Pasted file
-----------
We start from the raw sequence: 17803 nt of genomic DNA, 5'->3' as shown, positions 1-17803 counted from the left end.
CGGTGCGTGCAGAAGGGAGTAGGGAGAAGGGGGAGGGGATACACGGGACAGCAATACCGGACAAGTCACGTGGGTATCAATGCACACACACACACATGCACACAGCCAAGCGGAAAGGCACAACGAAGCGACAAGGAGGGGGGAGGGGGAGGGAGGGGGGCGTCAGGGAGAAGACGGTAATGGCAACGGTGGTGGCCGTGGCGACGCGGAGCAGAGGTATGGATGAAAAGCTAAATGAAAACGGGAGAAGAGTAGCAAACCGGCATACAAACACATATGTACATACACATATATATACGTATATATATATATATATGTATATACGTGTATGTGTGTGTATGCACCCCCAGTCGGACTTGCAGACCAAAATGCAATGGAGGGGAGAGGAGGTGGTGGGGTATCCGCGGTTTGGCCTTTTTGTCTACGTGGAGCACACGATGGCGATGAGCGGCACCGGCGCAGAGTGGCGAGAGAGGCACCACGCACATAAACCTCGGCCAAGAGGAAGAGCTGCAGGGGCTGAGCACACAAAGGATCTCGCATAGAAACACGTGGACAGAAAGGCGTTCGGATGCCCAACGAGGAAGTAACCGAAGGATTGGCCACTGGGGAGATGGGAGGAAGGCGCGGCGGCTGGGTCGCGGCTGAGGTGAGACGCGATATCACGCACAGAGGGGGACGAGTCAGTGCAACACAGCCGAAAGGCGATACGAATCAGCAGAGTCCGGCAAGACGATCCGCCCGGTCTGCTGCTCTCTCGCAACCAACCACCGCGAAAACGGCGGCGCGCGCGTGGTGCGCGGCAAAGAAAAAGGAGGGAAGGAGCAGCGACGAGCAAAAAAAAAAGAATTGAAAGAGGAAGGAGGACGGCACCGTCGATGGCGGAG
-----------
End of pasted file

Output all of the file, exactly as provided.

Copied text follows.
We start from the raw sequence: 17803 nt of genomic DNA, 5'->3' as shown, positions 1-17803 counted from the left end.
CGGTGCGTGCAGAAGGGAGTAGGGAGAAGGGGGAGGGGATACACGGGACAGCAATACCGGACAAGTCACGTGGGTATCAATGCACACACACACACATGCACACAGCCAAGCGGAAAGGCACAACGAAGCGACAAGGAGGGGGGAGGGGGAGGGAGGGGGGCGTCAGGGAGAAGACGGTAATGGCAACGGTGGTGGCCGTGGCGACGCGGAGCAGAGGTATGGATGAAAAGCTAAATGAAAACGGGAGAAGAGTAGCAAACCGGCATACAAACACATATGTACATACACATATATATACGTATATATATATATATATGTATATACGTGTATGTGTGTGTATGCACCCCCAGTCGGACTTGCAGACCAAAATGCAATGGAGGGGAGAGGAGGTGGTGGGGTATCCGCGGTTTGGCCTTTTTGTCTACGTGGAGCACACGATGGCGATGAGCGGCACCGGCGCAGAGTGGCGAGAGAGGCACCACGCACATAAACCTCGGCCAAGAGGAAGAGCTGCAGGGGCTGAGCACACAAAGGATCTCGCATAGAAACACGTGGACAGAAAGGCGTTCGGATGCCCAACGAGGAAGTAACCGAAGGATTGGCCACTGGGGAGATGGGAGGAAGGCGCGGCGGCTGGGTCGCGGCTGAGGTGAGACGCGATATCACGCACAGAGGGGGACGAGTCAGTGCAACACAGCCGAAAGGCGATACGAATCAGCAGAGTCCGGCAAGACGATCCGCCCGGTCTGCTGCTCTCTCGCAACCAACCACCGCGAAAACGGCGGCGCGCGCGTGGTGCGCGGCAAAGAAAAAGGAGGGAAGGAGCAGCGACGAGCAAAAAAAAAAGAATTGAAAGAGGAAGGAGGACGGCACCGTCGATGGCGGAG